Photographs, letters and care packages have always been important to are mementos service members look forward to when they're away from home on a deployment or in training. It memories they can take with them even when they're off the grid, disconnected from their family and friends. While social media has given warfighters all over the globe the ability to connect with loved ones, a A new mobile application brings those is bringing the physical comforts of home to military members, even when they are "off the grid," with just a tap on an iPhone.

The app, Sandboxx, has gives members two features: Through feature Mailboxx, military members can send or receive physical post mail directly from their mobile devices. Chatboxx allows them to post, chat or connect securely with members in their units, and with family members and friends through the securities of the app. FAMILIES OR FRIENDS? OVER SECURE NETWORKS? (IS THE SECURITY WHAT MAKES IT POSSIBLE TO USE WHILE OFF THE GRID?).

Users can download the app from Apple's App Store and sign up with their email, a password, mailing address, their service and rank. , and The app automatically tailors their profile to their service branch the military member serves in based on their his or her inputs.

"Each branch has its own unique needs as far as communication and the social structure of that branch, so we wanted to make it as simplistic ... as possible for members of each branch to connect," Sam Meek, founder and CEO of Sandboxx, told Military Times. "We've really focused on today's generation of warrior." "It's built for the way a 19 or 20 year-old uses applications today," Meek said.

Once a profile is created, members can select the units — at the wing level, squadron level or lower, for example — they serve in, and input a dates and time to differentiate between current and past members of the groups.

"Units are the social structure of the military," said Meek, who served five years in the Marine Corps, said. "Sandboxx is community driven, and we allow the user to define their unit, and we allow the population to authenticate that user."

Members can post photos, text or check posts — posts that allow the user to see who has seen their status or message — to their feed or share them with other Sandboxx users through a secure connection either in their unit groups or with family and friends.

Posts can even become hand-delivered mail.

Once the user hits send on a photo or letter through the Mailboxx feature, the Sandboxx team recreates the item to become hand-delivered mail to the address listed in the recipient's profile. Mailboxxes also includes a stamped and pre-addressed envelope to go back to the sender.

"Mail and mail call was then and still is today the most important single morale factor for isolated service members," said Sandboxx board member and founder, retired Marine Corps Maj. Gen. Ray Smith in the website's video.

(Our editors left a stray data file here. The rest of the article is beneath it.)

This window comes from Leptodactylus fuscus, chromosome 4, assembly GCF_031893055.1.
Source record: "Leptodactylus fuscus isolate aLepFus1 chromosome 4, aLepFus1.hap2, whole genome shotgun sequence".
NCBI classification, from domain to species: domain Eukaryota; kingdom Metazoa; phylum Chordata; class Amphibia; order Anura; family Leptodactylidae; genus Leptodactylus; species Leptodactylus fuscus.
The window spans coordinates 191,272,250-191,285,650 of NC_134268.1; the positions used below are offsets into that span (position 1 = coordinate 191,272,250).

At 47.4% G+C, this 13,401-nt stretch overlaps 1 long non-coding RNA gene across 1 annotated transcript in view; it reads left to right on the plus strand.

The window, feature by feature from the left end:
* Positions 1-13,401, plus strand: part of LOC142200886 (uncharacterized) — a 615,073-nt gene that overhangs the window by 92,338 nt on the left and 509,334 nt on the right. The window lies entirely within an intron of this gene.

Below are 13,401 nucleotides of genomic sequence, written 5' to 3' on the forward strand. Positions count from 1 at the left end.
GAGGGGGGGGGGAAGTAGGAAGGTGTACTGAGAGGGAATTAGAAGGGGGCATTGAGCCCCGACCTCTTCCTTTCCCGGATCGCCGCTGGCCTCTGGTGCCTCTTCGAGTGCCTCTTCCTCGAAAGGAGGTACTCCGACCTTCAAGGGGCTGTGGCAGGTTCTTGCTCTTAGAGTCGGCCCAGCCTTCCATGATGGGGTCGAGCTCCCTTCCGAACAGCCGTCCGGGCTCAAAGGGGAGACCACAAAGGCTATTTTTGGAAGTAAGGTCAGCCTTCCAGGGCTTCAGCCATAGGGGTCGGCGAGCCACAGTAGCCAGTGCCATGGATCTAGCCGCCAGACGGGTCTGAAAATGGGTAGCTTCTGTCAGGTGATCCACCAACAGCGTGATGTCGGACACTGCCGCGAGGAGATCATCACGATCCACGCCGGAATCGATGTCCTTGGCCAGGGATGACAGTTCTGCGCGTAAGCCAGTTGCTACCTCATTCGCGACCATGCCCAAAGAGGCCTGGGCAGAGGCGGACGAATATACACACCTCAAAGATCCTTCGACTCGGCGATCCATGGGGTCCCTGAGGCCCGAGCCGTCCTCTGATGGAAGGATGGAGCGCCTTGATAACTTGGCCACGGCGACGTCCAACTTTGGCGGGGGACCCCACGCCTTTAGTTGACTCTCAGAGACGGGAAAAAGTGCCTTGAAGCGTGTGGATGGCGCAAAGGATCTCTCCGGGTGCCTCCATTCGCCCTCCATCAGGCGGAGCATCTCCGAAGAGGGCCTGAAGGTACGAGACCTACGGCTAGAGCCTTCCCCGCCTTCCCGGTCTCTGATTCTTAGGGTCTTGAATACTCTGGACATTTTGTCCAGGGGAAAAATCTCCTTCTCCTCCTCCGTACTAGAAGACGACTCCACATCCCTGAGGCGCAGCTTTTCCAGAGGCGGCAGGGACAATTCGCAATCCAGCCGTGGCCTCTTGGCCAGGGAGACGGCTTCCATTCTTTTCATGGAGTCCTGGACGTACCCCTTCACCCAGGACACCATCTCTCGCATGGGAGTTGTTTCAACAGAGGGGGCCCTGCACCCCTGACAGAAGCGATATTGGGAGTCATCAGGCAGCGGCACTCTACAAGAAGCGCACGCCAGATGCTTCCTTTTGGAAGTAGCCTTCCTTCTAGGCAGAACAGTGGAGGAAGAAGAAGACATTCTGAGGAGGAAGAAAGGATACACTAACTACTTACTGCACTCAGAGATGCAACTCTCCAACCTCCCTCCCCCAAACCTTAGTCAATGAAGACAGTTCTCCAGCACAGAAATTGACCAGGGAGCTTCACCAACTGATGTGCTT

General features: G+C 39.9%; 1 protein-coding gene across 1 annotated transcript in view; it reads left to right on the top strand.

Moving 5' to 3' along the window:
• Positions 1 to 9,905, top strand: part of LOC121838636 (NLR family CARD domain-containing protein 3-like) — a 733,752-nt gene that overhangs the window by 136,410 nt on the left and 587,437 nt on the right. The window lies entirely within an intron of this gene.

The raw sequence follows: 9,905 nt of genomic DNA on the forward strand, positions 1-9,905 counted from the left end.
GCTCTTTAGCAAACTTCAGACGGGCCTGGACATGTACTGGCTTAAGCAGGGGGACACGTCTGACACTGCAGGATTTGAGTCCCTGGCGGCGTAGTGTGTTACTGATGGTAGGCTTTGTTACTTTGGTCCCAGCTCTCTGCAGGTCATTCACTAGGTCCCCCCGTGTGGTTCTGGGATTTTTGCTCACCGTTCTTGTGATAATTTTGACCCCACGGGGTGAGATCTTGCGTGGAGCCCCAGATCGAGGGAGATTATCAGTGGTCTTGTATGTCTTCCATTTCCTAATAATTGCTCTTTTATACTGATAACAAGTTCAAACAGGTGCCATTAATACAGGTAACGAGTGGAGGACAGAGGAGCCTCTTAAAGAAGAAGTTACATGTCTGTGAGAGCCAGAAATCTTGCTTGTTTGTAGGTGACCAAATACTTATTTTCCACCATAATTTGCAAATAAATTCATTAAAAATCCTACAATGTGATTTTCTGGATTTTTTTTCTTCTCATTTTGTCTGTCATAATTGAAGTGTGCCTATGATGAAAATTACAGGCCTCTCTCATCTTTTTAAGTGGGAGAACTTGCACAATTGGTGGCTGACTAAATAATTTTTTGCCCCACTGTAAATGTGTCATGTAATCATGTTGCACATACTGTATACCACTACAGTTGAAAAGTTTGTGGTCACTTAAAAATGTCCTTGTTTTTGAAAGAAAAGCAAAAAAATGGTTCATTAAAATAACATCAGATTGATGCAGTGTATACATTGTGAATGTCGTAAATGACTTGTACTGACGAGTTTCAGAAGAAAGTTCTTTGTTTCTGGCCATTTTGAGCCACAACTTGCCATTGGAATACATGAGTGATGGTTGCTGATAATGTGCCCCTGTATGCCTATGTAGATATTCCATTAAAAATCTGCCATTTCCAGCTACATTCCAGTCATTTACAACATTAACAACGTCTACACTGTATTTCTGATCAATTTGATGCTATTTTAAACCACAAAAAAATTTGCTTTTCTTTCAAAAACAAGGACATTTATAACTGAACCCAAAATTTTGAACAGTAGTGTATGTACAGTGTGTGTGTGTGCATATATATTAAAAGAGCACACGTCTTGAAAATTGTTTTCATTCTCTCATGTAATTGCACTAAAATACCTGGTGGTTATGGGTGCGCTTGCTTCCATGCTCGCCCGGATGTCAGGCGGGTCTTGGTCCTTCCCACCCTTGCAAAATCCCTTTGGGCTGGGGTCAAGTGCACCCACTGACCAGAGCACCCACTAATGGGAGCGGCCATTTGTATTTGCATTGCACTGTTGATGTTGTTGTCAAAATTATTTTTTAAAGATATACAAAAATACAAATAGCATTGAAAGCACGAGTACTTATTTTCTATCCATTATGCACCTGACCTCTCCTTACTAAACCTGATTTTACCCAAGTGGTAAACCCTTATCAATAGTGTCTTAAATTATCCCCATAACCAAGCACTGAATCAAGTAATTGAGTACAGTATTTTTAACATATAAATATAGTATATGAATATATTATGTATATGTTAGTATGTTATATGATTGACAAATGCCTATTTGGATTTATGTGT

"In the beginning of this, we were thinking about how many different things we can possibly serve up for our military that would help them throughout their lifestyles," Meek said. "At the end of the day, we are a lifestyle platform and our goal is to simplify that military lifestyle."

Meek said the Sandboxx team is also working on a feature that gives active, reserve or veteran members the ability to customize groups select a family member or kin to be in a group of their own. CHANGE OK? For example, members of a platoon can select their spouses to better connect through their own group chats for a better support structure.

Another item on the agenda: care packages.

"We are going to partner with a number of brands in order to allow a spouse or a mom or a friend to send a care package directly from the app" in the same capacity as Mailboxx, Meek said.

Sandboxx, which launched on Veterans Day, has more than over a few hundred downloads, but plans to will continue to expand with new features and an app for Android this spring.

The startup company, located in Greenwich, Connecticut, and in Washington, D.C., is also helping Marsh and McLennan Companies, a global risk management and insurance brokerage firm, in hiring wants is now partnering with Fortune 200 companies to hire 75 veterans this year and 500 veterans next year.

Meek said that while the company is not regulated by Defense Department social media policy, its their goal is to work with members in leadership roles and even with the newest recruits of stay tightly alignedwith THE POLICIES OF? all the military branches to best serve the military members using Sandboxx.

The name of the app also has pinpoints the significance of military life, Meek said.

"When you think about the sandbox you grew up playing in, where you first started having human interaction ... all these experiences kind of created the blueprint of your personality, of who you are," Meek said. "We learned a lot about ourselves in the sandbox" at a young age, he said.

But being at war, being thrown into an entirely different sandbox, also changes a person's character and identity.

"A lot of what we reference as training or deployment is being in the sandbox," Meek said. The double X on the app's name denotes both sandboxes, he said.

"For the military, I think it's easy to say that we've had these two sandboxes throughout our lives that have been immensely influential into the way we've been put together as people."

To learn more about the app, visit www.sandboxx.us/.